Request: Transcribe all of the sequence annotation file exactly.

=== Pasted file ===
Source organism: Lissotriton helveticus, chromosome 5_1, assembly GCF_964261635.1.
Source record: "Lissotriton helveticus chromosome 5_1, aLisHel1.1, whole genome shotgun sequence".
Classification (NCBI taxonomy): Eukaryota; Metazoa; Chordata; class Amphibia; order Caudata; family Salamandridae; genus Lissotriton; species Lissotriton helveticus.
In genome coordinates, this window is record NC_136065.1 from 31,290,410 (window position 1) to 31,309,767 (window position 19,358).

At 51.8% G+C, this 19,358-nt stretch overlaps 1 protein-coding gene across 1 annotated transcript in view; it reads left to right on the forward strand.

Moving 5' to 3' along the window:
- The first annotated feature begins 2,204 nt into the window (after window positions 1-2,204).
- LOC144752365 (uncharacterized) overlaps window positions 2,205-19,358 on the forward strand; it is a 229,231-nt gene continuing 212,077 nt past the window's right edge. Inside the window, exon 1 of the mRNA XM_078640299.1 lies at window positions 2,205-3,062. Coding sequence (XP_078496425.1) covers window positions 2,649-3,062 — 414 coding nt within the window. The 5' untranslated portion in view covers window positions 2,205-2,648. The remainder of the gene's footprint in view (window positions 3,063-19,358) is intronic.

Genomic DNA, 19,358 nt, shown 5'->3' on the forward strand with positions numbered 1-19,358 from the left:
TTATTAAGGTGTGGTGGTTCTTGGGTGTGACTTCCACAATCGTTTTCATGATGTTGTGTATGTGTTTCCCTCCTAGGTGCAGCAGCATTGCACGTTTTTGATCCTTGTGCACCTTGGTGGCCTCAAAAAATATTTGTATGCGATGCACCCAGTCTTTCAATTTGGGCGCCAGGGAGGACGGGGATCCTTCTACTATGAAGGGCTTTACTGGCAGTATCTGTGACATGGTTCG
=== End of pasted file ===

Source organism: Lissotriton helveticus, chromosome 5_1, assembly GCF_964261635.1.
Source record: "Lissotriton helveticus chromosome 5_1, aLisHel1.1, whole genome shotgun sequence".
Classification (NCBI taxonomy): Eukaryota; Metazoa; Chordata; class Amphibia; order Caudata; family Salamandridae; genus Lissotriton; species Lissotriton helveticus.
In genome coordinates, this window is record NC_136065.1 from 31,290,410 (window position 1) to 31,309,767 (window position 19,358).

At 51.8% G+C, this 19,358-nt stretch overlaps 1 protein-coding gene across 1 annotated transcript in view; it reads left to right on the forward strand.

Moving 5' to 3' along the window:
- The first annotated feature begins 2,204 nt into the window (after window positions 1-2,204).
- LOC144752365 (uncharacterized) overlaps window positions 2,205-19,358 on the forward strand; it is a 229,231-nt gene continuing 212,077 nt past the window's right edge. Inside the window, exon 1 of the mRNA XM_078640299.1 lies at window positions 2,205-3,062. Coding sequence (XP_078496425.1) covers window positions 2,649-3,062 — 414 coding nt within the window. The 5' untranslated portion in view covers window positions 2,205-2,648. The remainder of the gene's footprint in view (window positions 3,063-19,358) is intronic.

Genomic DNA, 19,358 nt, shown 5'->3' on the forward strand with positions numbered 1-19,358 from the left:
TTATTAAGGTGTGGTGGTTCTTGGGTGTGACTTCCACAATCGTTTTCATGATGTTGTGTATGTGTTTCCCTCCTAGGTGCAGCAGCATTGCACGTTTTTGATCCTTGTGCACCTTGGTGGCCTCAAAAAATATTTGTATGCGATGCACCCAGTCTTTCAATTTGGGCGCCAGGGAGGACGGGGATCCTTCTACTATGAAGGGCTTTACTGGCAGTATCTGTGACATGGTTCG